Three Categories of Infrastructure Work (and why you don’t need it all right now)

I encourage my clients to find and focus on the core value of whatever they’re creating. What is it that doesn’t yet exist in the world but should? Go there first. Don’t defer that value. “But we need to create the infrastructure for that first, don’t we?” they often reply, by which they mean things like hardware, foundational technology layers, architecture, capabilities like user management, etc. Read More

Change Happens—So Make it Cheaper

Change on software projects is expensive; it leads to wasteful rework. Change is risk. We can deal with risk one of two ways. We can reduce the likelihood of the negative event occurring. Or we can reduce the impact of the negative event when it does occur. (Of course, the two can often be combined.) The traditional approach says, "Let's put more effort and thought in up-front and avoid that expensive change." (That is, let's prevent the negative event from occurring.) The problem, as decades of experience have shown, is we still can't seem to avoid change. Here's why: the kinds of change that plague software development can't be eliminated by thinking harder up front. Read More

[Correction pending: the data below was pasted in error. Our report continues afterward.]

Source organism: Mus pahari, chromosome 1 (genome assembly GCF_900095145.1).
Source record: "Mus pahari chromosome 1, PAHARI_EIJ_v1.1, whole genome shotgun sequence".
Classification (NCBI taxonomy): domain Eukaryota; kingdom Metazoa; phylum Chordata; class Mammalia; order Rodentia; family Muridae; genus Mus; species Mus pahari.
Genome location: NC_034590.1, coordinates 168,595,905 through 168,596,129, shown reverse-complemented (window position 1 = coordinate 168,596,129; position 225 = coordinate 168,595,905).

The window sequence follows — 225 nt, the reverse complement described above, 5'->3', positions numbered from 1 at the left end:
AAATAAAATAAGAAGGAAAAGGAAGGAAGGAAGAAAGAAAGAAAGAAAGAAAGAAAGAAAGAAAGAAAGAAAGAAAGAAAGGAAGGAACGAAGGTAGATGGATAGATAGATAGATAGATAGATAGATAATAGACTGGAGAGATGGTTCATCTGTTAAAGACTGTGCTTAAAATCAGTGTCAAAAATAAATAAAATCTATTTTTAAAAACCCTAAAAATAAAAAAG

Coaching Surgeons, Cyclists, and Software Teams

Atul Gawande is a surgeon and author who has written some excellent books and New Yorker articles reflecting on the state of modern medicine. Recently, his writing has gone beyond medicine in interesting ways. As he looks for lessons for medicine from other disciplines, he ends up with things to teach both medical professionals and skilled knowledge workers more generally. His book The Checklist Manifesto manages to be a riveting 224 pages on what ought to be one of the least interesting topics possible: the checklist. So I was intrigued to see a link to a New Yorker article from Dr. Gawande on my own specialty, coaching. It's as good as I might have hoped. Read More

Growing DONE—How to Make the Definition of Done Work for Your Team

Effective agile teams get things done. They build software day after day that's not just "code complete" but really shippable. And when their product owner says, "ship it," they can get their shippable software into production at the drop of a hat. The Definition of Done can be a powerful tool to make these things happen...If it's used right. Most agile teams I see have one of four relationships with a Definition of Done: They don't have one They have one but don't really use it They have one but can never satisfy it They have one, satisfy it for each story, but still have lots to do at the end of a release I rarely come across teams who use the Definition of Done to good effect day after day, sprint after sprint. Find out why and how to fix it »